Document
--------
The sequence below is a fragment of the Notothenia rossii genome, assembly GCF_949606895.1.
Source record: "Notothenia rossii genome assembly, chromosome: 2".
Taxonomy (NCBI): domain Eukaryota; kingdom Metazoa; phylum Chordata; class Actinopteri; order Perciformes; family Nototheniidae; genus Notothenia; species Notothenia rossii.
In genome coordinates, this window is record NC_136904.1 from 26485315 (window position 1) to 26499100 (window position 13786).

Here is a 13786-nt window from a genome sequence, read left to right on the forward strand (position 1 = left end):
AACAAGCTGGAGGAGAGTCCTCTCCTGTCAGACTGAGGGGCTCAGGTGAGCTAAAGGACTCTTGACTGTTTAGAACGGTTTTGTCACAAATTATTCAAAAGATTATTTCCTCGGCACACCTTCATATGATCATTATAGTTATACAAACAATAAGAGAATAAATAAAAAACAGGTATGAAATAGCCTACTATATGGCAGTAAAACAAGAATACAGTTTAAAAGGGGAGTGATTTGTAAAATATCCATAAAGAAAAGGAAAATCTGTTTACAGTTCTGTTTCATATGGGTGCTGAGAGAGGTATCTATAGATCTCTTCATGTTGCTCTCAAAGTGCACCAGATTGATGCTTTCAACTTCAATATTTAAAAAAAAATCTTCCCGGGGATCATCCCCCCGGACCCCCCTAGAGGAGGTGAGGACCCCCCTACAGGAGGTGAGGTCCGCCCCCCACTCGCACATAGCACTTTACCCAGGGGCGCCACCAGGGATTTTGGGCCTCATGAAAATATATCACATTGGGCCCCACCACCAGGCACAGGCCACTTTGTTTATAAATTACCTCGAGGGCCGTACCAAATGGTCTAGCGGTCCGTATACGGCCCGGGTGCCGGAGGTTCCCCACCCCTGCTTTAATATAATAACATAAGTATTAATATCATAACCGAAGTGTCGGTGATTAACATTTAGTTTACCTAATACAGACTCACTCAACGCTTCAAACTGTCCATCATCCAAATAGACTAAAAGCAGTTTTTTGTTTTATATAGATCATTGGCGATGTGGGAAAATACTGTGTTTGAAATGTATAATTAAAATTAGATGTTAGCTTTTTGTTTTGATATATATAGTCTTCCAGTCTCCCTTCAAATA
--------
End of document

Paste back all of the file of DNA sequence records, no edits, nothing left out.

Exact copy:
The sequence below is a fragment of the Notothenia rossii genome, assembly GCF_949606895.1.
Source record: "Notothenia rossii genome assembly, chromosome: 2".
Taxonomy (NCBI): domain Eukaryota; kingdom Metazoa; phylum Chordata; class Actinopteri; order Perciformes; family Nototheniidae; genus Notothenia; species Notothenia rossii.
In genome coordinates, this window is record NC_136904.1 from 26485315 (window position 1) to 26499100 (window position 13786).

Here is a 13786-nt window from a genome sequence, read left to right on the forward strand (position 1 = left end):
AACAAGCTGGAGGAGAGTCCTCTCCTGTCAGACTGAGGGGCTCAGGTGAGCTAAAGGACTCTTGACTGTTTAGAACGGTTTTGTCACAAATTATTCAAAAGATTATTTCCTCGGCACACCTTCATATGATCATTATAGTTATACAAACAATAAGAGAATAAATAAAAAACAGGTATGAAATAGCCTACTATATGGCAGTAAAACAAGAATACAGTTTAAAAGGGGAGTGATTTGTAAAATATCCATAAAGAAAAGGAAAATCTGTTTACAGTTCTGTTTCATATGGGTGCTGAGAGAGGTATCTATAGATCTCTTCATGTTGCTCTCAAAGTGCACCAGATTGATGCTTTCAACTTCAATATTTAAAAAAAAATCTTCCCGGGGATCATCCCCCCGGACCCCCCTAGAGGAGGTGAGGACCCCCCTACAGGAGGTGAGGTCCGCCCCCCACTCGCACATAGCACTTTACCCAGGGGCGCCACCAGGGATTTTGGGCCTCATGAAAATATATCACATTGGGCCCCACCACCAGGCACAGGCCACTTTGTTTATAAATTACCTCGAGGGCCGTACCAAATGGTCTAGCGGTCCGTATACGGCCCGGGTGCCGGAGGTTCCCCACCCCTGCTTTAATATAATAACATAAGTATTAATATCATAACCGAAGTGTCGGTGATTAACATTTAGTTTACCTAATACAGACTCACTCAACGCTTCAAACTGTCCATCATCCAAATAGACTAAAAGCAGTTTTTTGTTTTATATAGATCATTGGCGATGTGGGAAAATACTGTGTTTGAAATGTATAATTAAAATTAGATGTTAGCTTTTTGTTTTGATATATATAGTCTTCCAGTCTCCCTTCAAATA